“We were given only Kalashnikovs and a few bullets. We didn’t have much ammunition and stuff. But we were ready to fight and defend Kyiv.”

The unit, called Mriya (“Dream”), swelled to about 700 people by May and still has some 350 members.

“A lot of our people joined the full military forces. Now we have about 35-50 judges and the rest have other jobs,” Chumak explains by telephone as he drives through one of the many military checkpoints that dot roads near the eastern front.

“We’re not all young and strong in our unit and we didn’t do a lot of training; we’re certainly not US Navy Seals but I think we can fight in the city if we have to.”

The more tasks that volunteers can perform in the rear, the more time Ukraine’s professional soldiers can spend near the front or resting and recovering at home.

Now Chumak’s unit is helping defend Kyiv from Russian rocket and drone strikes that have targeted Ukraine’s power grid through the winter, causing long blackouts nationwide.

“This is my duty for one full day every two weeks: I’m on a rooftop with four or five people, and if we see a missile or drone we try to take it out with a machine gun. I didn’t shoot down any yet but our squad has shot down a few Shahed drones, which move quite slowly, about 150 km/h,” Chumak says.

His family was both “scared and supportive” when he took them to Lviv last February and then returned to Kyiv, where his parents refused to leave their lifelong home.

“My wife has known me for 25 years, so she knew I had to go,” Chumak says.

“This is not just a war between military forces. If [Vladimir] Putin took our country he would kill all the people who do not support him,” he says of the Russian president, recalling the atrocities committed in towns such as Bucha and Izyum during occupation last year.

“This is a war of survival. This is genocide. So it doesn’t matter if I’m a judge who is 47 years old and not in the best health – if I can hold a gun and it’s a question of survival, then I will do this.”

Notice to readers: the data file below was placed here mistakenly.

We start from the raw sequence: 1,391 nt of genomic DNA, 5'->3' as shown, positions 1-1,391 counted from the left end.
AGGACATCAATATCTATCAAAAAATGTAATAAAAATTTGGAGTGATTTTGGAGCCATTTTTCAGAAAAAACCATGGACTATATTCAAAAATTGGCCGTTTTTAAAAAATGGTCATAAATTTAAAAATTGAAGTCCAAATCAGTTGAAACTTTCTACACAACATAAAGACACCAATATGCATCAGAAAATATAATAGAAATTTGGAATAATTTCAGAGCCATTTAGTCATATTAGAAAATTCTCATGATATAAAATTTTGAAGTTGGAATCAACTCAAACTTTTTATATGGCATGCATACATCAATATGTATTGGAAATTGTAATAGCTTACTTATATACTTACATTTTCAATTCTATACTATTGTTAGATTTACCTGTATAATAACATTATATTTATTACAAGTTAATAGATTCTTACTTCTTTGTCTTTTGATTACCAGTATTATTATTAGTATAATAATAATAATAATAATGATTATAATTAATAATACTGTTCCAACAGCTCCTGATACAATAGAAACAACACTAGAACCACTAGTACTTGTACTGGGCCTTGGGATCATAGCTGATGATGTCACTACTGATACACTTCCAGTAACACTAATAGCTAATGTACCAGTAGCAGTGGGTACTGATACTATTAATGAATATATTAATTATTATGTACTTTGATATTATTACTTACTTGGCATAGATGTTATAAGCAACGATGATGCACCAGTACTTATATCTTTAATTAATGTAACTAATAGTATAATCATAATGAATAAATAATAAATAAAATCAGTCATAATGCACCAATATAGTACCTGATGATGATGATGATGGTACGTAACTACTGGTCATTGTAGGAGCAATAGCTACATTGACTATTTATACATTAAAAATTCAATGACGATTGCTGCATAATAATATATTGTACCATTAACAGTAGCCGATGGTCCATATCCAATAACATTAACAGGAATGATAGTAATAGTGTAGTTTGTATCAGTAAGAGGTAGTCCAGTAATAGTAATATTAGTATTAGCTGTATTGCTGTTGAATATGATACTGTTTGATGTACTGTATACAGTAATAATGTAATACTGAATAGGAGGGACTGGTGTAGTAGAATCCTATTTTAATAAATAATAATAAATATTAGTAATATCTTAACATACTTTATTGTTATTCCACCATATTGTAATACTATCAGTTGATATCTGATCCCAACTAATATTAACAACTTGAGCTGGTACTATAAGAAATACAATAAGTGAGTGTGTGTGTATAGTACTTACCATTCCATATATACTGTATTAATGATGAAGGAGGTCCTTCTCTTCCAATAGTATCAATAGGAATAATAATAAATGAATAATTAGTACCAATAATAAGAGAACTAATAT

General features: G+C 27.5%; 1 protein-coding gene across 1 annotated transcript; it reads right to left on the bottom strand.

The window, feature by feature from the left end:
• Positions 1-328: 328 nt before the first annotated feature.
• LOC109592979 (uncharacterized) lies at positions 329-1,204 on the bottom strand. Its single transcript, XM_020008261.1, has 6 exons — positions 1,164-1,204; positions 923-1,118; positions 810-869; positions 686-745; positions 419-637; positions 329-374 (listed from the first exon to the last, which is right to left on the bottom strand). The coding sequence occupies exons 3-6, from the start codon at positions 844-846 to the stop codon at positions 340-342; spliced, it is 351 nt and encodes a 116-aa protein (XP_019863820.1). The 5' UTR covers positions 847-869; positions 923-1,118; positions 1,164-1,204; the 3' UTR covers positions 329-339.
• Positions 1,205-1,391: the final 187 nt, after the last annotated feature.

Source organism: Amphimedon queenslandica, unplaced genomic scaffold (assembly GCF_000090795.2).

The European Union’s decision to grant candidate-member status to Ukraine last June refocused attention on major reforms that the country of 44 million implemented only partially after the Maidan revolution, including a drive to clean up the judiciary.

Mishchenko was recalled from the army to resume work on the so-called high qualification commission of judges, one of two bodies responsible for selecting, vetting and appointing judges, on which he serves with Ukrainian, Canadian, US and Dutch colleagues.

“It is also a kind of battlefield,” Mishchenko says.

“Someday we will win and investors will decide to invest in Ukraine or not, and among other things they will look at the judiciary – is it really independent, has it really got rid of its Soviet past and all those corruption stories? So we need to do this too,” he explains, adding that the commission should complete its work in about two months.

“I want to finish this project and then I will decide what to do,” he says of a possible return to the front.

“The main thing is to find the place where I or any of us will be useful. That’s the main thing – to be useful for the victory and for the country.”